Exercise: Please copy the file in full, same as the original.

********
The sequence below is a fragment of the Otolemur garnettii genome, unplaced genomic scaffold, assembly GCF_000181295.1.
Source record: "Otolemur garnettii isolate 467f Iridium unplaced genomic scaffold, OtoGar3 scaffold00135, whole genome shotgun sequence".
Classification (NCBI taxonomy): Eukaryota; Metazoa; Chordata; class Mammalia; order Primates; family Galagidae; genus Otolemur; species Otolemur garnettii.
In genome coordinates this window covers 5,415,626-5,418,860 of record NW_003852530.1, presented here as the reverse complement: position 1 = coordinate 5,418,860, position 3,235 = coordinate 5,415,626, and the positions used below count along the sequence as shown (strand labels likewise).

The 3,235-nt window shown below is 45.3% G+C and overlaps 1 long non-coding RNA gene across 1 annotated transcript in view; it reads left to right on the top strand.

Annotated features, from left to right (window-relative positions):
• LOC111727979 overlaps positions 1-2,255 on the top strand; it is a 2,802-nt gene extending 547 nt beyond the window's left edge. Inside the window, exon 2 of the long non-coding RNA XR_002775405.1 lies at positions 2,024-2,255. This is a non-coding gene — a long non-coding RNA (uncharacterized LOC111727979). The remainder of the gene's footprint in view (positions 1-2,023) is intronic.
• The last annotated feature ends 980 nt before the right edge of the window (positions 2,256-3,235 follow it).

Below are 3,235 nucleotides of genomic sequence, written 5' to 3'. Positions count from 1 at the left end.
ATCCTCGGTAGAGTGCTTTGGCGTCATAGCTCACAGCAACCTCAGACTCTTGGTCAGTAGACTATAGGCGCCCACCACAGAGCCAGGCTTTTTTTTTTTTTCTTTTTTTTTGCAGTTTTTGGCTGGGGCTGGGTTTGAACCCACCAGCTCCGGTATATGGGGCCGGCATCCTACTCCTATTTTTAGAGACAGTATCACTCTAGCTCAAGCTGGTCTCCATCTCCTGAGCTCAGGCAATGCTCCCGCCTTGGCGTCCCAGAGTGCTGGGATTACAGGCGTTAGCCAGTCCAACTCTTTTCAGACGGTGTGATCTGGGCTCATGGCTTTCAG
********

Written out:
The sequence below is a fragment of the Otolemur garnettii genome, unplaced genomic scaffold, assembly GCF_000181295.1.
Source record: "Otolemur garnettii isolate 467f Iridium unplaced genomic scaffold, OtoGar3 scaffold00135, whole genome shotgun sequence".
Classification (NCBI taxonomy): Eukaryota; Metazoa; Chordata; class Mammalia; order Primates; family Galagidae; genus Otolemur; species Otolemur garnettii.
In genome coordinates this window covers 5,415,626-5,418,860 of record NW_003852530.1, presented here as the reverse complement: position 1 = coordinate 5,418,860, position 3,235 = coordinate 5,415,626, and the positions used below count along the sequence as shown (strand labels likewise).

The 3,235-nt window shown below is 45.3% G+C and overlaps 1 long non-coding RNA gene across 1 annotated transcript in view; it reads left to right on the top strand.

Annotated features, from left to right (window-relative positions):
• LOC111727979 overlaps positions 1-2,255 on the top strand; it is a 2,802-nt gene extending 547 nt beyond the window's left edge. Inside the window, exon 2 of the long non-coding RNA XR_002775405.1 lies at positions 2,024-2,255. This is a non-coding gene — a long non-coding RNA (uncharacterized LOC111727979). The remainder of the gene's footprint in view (positions 1-2,023) is intronic.
• The last annotated feature ends 980 nt before the right edge of the window (positions 2,256-3,235 follow it).

Below are 3,235 nucleotides of genomic sequence, written 5' to 3'. Positions count from 1 at the left end.
ATCCTCGGTAGAGTGCTTTGGCGTCATAGCTCACAGCAACCTCAGACTCTTGGTCAGTAGACTATAGGCGCCCACCACAGAGCCAGGCTTTTTTTTTTTTTCTTTTTTTTTGCAGTTTTTGGCTGGGGCTGGGTTTGAACCCACCAGCTCCGGTATATGGGGCCGGCATCCTACTCCTATTTTTAGAGACAGTATCACTCTAGCTCAAGCTGGTCTCCATCTCCTGAGCTCAGGCAATGCTCCCGCCTTGGCGTCCCAGAGTGCTGGGATTACAGGCGTTAGCCAGTCCAACTCTTTTCAGACGGTGTGATCTGGGCTCATGGCTTTCAG